* FTSE 100 down 0.1 pct
* New York stock market closed for public holiday
By Tricia Wright
LONDON, Sept 1 (Reuters) - Britain's top equity index edged lower on Monday, pressured by weakness in bank HSBC and supermarket retailer Tesco after key shareholders sold stakes.
HSBC knocked 4.5 points off the UK benchmark, accounting for all of its fall, after one of Britain's most high-profile fund managers, Neil Woodford, said he had sold his fund's stake in the banking group. He cited concerns over the potential impact on the company of several industry-wide probes.
"In particular, I am worried that the ongoing investigation into the historic manipulation of Libor and foreign exchange markets could expose HSBC to significant financial penalties," Woodford said in a blog posting on his fund's website.
CF Woodford Equity Income Fund had 2.68 percent of its assets in HSBC shares at the end of July, according to the fund's factsheet.
Woodford - who left Invesco Perpetual earlier this year to set up his own company - acknowledged that the size of any potential fine was unquantifiable, but said a substantial fine could hamper HSBC's ability to grow its dividend.
Tesco shed 1.7 percent after slumping 6.6 percent on Friday, when it slashed its dividend after its second profit warning in two months.
Tesco took another hit on Monday after Harris Associates, one of its largest shareholders, sold around two-thirds of its stake in the company. Its share price fall also weighed on rivals such as J Sainsbury and Wm Morrison, whose stock prices also weakened.
"There is negative pressure building up on Tesco's shares. The dividend is going to become an issue and there is pressure on the management to review its strategy, because it's clearly not working," Beaufort Securities sales trader Basil Petrides said.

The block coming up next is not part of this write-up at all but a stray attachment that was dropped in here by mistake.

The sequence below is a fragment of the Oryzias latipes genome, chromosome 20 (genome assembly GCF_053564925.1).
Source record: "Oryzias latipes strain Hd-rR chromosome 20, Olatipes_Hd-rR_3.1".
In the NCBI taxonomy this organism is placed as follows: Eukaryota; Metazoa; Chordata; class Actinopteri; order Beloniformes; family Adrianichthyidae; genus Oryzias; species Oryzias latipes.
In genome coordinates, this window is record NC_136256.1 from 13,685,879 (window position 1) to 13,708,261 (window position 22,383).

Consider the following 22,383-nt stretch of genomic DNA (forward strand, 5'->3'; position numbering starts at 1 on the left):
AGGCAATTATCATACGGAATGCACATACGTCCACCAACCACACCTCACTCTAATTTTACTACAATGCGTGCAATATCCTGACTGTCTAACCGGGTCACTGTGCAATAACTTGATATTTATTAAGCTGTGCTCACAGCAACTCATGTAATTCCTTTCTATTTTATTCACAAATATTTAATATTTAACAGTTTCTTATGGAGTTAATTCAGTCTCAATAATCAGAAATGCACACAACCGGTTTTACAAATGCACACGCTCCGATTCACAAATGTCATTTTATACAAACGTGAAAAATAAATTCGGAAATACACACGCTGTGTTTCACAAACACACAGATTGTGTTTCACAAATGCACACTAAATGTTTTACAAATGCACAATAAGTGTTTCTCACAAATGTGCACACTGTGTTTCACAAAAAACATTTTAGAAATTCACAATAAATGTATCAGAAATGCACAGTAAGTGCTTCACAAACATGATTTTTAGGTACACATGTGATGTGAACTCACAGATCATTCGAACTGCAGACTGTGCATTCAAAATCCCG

The FTSE 100 index was down by 3.32 points, or 0.1 percent, at 6,816.43 by 1050 GMT. Trading volumes were only around a quarter of its 90-day daily average by mid-session and were expected to remain thin, with New York closed for a public holiday.
The FTSE 100 hit a peak of 6,894.88 points in mid-May, which marked its highest level in more than 14 years. But it has not yet passed the 6,900 point mark, considered a key hurdle before the FTSE can challenge record highs around 7,000 points.
Although the FTSE and other European stock markets have been propped up in recent months by expectations of new economic stimulus measures from the European Central Bank, some traders were wary about betting on big near-term gains.
"I would look to sell into rallies at the moment," said Berkeley Futures' associate director Richard Griffiths.
Among brighter spots, BAE Systems advanced 2.8 percent, topping the blue-chip leader board, with traders citing the impact of a BofA Merrill Lynch upgrade on the defence firm to "buy" from "underperform".
(Additional reporting by Sudip Kar-Gupta; Editing by Catherine Evans)